Another issue results from the misinformation and constantly evolving facts about the virus. Nurses and other medical professionals also come into contact with all sorts of illnesses by virtue of their job. Only recently, with the COVID-19 pandemic, has one’s profession become an excuse for parties to try and restrict their parenting time.

Working in the medical field, having access to more accurate information can be beneficial. If your hospital provides updates and information regularly to its employees, you can use that information to your advantage. Most judges and attorneys do not have backgrounds in the medical field and need to be educated as well from solid sources that can be trusted, such as hospitals and medical professionals. That information can allow the court to make a more informed decision regarding parenting time.

To arrange an initial consultation to discuss divorce rights for men with a Cordell & Cordell attorney, including Michigan divorce lawyer Jeffrey Worosz, contact Cordell & Cordell.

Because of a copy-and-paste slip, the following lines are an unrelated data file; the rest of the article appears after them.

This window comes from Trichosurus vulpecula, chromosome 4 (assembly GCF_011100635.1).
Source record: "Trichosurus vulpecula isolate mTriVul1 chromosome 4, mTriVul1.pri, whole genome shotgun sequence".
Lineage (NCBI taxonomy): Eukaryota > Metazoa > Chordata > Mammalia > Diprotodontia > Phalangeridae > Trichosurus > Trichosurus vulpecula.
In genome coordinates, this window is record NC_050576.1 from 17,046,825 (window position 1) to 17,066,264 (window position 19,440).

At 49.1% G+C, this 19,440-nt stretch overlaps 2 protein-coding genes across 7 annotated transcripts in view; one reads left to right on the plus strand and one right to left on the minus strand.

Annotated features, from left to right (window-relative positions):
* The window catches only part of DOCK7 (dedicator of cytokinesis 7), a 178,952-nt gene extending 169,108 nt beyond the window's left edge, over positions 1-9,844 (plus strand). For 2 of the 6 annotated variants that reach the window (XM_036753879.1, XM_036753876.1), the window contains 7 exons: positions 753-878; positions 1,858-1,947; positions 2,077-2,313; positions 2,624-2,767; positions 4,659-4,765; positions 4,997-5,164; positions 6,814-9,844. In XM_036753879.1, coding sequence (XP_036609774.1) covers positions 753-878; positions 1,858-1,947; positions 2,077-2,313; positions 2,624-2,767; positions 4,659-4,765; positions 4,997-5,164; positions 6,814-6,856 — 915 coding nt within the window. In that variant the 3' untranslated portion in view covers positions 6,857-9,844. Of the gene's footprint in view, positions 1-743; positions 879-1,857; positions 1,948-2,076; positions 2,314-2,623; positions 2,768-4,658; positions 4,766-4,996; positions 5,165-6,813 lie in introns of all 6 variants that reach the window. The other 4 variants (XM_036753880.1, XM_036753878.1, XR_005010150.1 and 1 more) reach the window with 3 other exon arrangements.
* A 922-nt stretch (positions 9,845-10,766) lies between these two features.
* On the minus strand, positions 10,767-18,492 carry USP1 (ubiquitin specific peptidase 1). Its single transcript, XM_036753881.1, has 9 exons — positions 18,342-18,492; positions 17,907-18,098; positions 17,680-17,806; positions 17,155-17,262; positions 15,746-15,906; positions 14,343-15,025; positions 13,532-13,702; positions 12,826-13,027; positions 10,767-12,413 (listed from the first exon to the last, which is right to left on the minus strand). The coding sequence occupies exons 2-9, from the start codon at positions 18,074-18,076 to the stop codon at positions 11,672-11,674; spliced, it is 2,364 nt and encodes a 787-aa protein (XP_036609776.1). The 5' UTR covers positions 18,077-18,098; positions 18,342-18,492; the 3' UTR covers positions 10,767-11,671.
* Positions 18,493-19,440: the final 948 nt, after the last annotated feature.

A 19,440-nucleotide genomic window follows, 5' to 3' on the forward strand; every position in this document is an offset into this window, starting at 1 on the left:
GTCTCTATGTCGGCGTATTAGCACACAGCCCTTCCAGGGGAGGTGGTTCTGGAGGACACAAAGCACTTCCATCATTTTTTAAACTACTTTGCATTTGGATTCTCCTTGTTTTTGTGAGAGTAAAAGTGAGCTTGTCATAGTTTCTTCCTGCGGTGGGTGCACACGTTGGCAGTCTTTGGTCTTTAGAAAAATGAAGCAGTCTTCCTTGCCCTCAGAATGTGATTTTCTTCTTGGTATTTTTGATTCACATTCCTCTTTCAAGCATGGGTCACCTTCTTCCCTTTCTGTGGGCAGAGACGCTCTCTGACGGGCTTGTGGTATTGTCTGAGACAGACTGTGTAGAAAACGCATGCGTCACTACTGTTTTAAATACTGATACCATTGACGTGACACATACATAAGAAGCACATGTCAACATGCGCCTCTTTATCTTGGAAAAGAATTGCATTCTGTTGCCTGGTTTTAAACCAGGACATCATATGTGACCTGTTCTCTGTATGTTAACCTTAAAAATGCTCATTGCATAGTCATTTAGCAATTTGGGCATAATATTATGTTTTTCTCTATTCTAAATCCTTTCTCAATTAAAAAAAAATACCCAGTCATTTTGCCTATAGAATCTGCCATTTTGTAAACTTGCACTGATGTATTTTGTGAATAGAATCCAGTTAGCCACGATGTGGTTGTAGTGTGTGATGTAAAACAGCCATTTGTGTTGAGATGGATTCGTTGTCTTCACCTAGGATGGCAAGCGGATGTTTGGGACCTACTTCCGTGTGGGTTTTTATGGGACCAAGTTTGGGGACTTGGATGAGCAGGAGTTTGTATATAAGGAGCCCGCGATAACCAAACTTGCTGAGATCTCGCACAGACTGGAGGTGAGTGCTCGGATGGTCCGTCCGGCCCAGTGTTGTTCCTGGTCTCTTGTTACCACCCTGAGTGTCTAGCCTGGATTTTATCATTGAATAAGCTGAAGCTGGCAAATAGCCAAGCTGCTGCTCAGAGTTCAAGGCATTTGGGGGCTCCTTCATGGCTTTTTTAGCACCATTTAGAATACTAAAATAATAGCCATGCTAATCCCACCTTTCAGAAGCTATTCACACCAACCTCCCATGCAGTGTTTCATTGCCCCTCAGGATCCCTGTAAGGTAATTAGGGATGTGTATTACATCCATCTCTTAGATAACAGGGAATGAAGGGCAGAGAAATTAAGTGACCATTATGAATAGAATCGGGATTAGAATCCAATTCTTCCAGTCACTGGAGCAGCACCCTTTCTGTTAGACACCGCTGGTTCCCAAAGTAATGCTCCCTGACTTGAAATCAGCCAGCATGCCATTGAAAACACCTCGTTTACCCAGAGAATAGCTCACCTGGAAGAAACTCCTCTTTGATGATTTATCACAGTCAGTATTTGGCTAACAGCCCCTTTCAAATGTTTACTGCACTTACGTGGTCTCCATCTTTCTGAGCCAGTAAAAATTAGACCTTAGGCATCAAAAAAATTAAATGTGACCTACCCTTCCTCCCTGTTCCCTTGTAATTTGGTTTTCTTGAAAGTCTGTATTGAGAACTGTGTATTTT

The post As a Nurse Amid COVID-19, How Can I Protect My Parental Rights? appeared first on Dads Divorce.

Read More –>

How Does Shared Custody Work Between Separate States During COVID-19 Quarantine?

How Does Shared Custody Work Between Separate States During COVID-19 Quarantine?

Question:

What is the procedure when traveling across state lines during COVID-19 quarantine, when you share custody?

Answer:

Texas attorney Ashleigh Bearden

As I am barred only in Texas, I cannot provide specific legal tips with regard to your state in particular. However, I can provide some general guidance that may help you navigate your child custody issues during the COVID-19 pandemic.